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Field of Honor

Charlestown pays tribute to veterans with 5K race, 1,000 flags

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July 28th, 2015
Charlestown field of honor
Charlestown field of honor

Sara Nixon was the first female resident to cross the finish line at

“It was in support of two good causes, and it was right out my front door, so it felt like it was the natural thing to do,” says Sara. “I felt great! It’s amazing how much faster I can run when I am chasing someone ahead of me and keeping ahead of someone behind me. My next challenge is to come in first in my age group.”  

The 3.1-mile twilight race, under the auspices of Race IT, attracted nearly 100 runners ranging in age from 14 to 75. The course took runners twice around the loop road, which circles the campus, and past the Field of Honor featuring 1,000 U.S. flags. 

“One of the reasons I was attracted to Charlestown was the potential for beautiful daily runs,” says Sara, who at 68 runs three miles a day. “Running is very meditative for me—a good time to gather together my thoughts. I especially love running out in nature, listening to the birds, observing the way the sun shines through a grove of trees, and watching the change in seasons, especially the advent of spring—pretty wonderful stuff!” 

Honoring America’s heroes

Sponsors showed their support for the Field of Honor by purchasing flags for $40 each in dedication to those who have defended our nation with the option to keep their flag or donate it to the Field of Honor to be used again. Nearly $20,000 was raised from the event, with proceeds benefitting the Maryland-based Operation Second Chance, which supports veterans, and Charlestown’s resident care fund.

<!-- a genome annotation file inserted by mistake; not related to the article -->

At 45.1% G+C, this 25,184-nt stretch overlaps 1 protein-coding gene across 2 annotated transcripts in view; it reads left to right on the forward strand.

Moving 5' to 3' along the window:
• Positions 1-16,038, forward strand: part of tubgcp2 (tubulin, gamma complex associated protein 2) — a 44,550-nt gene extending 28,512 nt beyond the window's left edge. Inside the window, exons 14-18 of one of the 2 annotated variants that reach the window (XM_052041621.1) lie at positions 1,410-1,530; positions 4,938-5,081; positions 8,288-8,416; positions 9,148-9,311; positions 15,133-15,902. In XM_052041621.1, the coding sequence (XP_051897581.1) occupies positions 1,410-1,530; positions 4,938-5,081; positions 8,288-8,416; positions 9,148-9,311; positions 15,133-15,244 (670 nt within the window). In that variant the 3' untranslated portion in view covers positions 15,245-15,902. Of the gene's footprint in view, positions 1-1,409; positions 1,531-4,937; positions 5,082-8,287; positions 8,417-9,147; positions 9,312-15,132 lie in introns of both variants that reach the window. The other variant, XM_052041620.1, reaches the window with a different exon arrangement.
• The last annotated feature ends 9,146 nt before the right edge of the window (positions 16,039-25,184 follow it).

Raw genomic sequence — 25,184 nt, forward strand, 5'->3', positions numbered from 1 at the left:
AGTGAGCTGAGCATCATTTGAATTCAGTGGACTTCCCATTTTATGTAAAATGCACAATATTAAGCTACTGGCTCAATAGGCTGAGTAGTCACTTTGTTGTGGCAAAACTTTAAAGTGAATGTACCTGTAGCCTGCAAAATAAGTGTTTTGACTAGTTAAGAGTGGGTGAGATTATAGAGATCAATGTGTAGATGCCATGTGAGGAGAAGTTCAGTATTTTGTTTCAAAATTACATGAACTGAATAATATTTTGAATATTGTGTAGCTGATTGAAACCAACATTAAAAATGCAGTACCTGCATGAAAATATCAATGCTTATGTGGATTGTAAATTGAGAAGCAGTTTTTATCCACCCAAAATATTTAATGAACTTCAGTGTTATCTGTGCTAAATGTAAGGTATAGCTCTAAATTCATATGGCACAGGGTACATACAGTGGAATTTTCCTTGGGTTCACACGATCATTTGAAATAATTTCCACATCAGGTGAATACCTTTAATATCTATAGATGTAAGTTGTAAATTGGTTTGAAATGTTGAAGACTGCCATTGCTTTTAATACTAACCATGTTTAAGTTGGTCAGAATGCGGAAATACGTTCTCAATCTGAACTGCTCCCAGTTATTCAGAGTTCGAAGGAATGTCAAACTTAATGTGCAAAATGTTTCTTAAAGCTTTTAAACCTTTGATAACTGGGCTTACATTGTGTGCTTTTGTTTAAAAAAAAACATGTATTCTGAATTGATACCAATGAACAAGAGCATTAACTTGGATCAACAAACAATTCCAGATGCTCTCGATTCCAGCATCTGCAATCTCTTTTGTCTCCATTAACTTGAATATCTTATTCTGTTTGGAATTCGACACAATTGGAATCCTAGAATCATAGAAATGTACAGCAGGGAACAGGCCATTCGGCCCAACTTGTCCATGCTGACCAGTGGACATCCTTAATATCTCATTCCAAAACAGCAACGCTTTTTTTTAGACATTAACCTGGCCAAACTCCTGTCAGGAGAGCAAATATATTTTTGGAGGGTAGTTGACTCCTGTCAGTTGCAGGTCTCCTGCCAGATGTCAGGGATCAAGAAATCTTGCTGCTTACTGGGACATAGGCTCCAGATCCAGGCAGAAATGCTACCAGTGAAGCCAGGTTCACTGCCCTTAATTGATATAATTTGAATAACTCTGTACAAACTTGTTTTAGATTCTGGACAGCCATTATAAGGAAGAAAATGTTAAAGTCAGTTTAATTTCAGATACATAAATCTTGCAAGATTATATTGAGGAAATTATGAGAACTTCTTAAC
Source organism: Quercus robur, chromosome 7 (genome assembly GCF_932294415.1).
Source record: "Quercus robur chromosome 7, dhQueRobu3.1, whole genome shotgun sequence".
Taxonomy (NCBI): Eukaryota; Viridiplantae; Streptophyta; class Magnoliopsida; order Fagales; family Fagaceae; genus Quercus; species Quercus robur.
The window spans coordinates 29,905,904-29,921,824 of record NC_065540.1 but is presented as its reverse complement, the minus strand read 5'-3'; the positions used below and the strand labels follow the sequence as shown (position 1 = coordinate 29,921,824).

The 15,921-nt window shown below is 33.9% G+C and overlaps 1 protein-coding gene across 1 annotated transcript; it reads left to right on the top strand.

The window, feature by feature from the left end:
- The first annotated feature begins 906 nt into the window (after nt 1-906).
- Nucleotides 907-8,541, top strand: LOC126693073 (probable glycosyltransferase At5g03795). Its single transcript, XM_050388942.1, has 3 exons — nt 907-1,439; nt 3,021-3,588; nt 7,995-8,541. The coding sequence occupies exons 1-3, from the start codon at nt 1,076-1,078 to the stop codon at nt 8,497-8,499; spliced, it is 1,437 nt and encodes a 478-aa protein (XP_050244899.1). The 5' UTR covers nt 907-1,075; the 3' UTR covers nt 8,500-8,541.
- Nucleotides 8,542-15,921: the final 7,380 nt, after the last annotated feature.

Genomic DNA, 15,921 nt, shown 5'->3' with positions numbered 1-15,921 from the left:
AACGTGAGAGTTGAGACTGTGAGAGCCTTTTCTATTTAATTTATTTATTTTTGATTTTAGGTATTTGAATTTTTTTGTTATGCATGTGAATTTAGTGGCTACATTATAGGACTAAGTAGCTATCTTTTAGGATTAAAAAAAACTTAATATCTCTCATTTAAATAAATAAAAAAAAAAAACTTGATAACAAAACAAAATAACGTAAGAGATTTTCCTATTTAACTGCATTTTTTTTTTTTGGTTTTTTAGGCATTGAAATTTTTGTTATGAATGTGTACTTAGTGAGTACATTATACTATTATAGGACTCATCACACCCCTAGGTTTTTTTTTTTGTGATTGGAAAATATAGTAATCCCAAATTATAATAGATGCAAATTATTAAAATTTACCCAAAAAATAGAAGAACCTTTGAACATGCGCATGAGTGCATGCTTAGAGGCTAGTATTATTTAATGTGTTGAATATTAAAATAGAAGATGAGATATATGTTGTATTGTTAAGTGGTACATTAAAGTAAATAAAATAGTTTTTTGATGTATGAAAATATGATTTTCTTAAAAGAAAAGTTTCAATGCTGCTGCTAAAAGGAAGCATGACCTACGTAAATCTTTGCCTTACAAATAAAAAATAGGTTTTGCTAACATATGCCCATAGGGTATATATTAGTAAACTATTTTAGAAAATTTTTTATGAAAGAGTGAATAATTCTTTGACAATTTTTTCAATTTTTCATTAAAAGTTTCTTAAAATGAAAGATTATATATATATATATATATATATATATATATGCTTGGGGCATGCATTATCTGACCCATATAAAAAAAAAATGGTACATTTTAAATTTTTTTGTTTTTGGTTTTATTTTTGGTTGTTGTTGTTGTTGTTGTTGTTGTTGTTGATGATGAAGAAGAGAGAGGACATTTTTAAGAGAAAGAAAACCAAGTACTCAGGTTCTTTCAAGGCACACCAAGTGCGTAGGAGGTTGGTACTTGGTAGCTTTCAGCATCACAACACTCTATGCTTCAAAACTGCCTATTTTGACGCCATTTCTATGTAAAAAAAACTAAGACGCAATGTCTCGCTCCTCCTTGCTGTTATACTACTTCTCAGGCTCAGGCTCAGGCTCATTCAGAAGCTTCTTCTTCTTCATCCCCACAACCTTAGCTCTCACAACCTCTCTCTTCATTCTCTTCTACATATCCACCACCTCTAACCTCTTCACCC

John Strumsky, 75, was the first male Charlestown resident to cross the finish line. John served four years in the U.S. Marine Corps and volunteered on the Field of Honor planning committee.

“Planning for the Field of Honor begins several months prior, when volunteers from Charlestown attach the flags to the poles,” says John. “Others pound rebar into the ground on which to mount the flag poles. Others man the tent where flag sponsors fill out flag applications, and others assist sponsors out to the field to tag the flags they are sponsoring for their friends or family members.

“This is our third year hosting the event but the first year a 5K race and one-mile fun walk were added to the mix,” says John. “In 2013, 500 flags were assembled and raised, and that, in itself, was an awe-inspiring sight. In 2014, the number of flags was increased to 1,000, and a fireworks display was added. This was also the first year that food trucks serving crab cakes, hot dogs, popcorn, ice cream, and other tasty treats were available for those who came to run, walk, or watch the fireworks.” 

Some gave all

The program for the opening ceremony began with a prelude by the 229th Army Band, followed by a bagpiper leading in the Maryland National Guard color guard. 

Charlestown’s chorus, the Harmonizers, sang “The Star-Spangled Banner.” Various state and local dignitaries also paid homage to veterans. 

Harper Griswold, a 90-year-old Charlestown resident and U.S. Navy veteran who was at the D-Day landings on June 6, 1944, at the beaches of Normandy, described the terrible sacrifices he saw that day. 

Army National Guard veteran Tony Ellis, a Charlestown resident and volunteer, was interviewed in a Baltimore Sun article and said seeing the World War II veterans who live at Charlestown experience the event every year makes all his volunteer work worth it.

“It’s a real good feeling to participate in that,” Tony said in the article, adding that his favorite part of the weekend is getting to watch the older veterans search through the flags for their own. “It’s quite moving.” 

Patti Santoni, Charlestown’s director of philanthropy, says the event is really more about honoring veterans and the visual of 1,000 full-sized American flags on the field in tribute, rather than the number of dollars raised. 

“Standing among those flags, I felt intense gratitude and sadness because I felt the 1,000 different stories that each flag represented,” says Santoni. “It’s humbling.”

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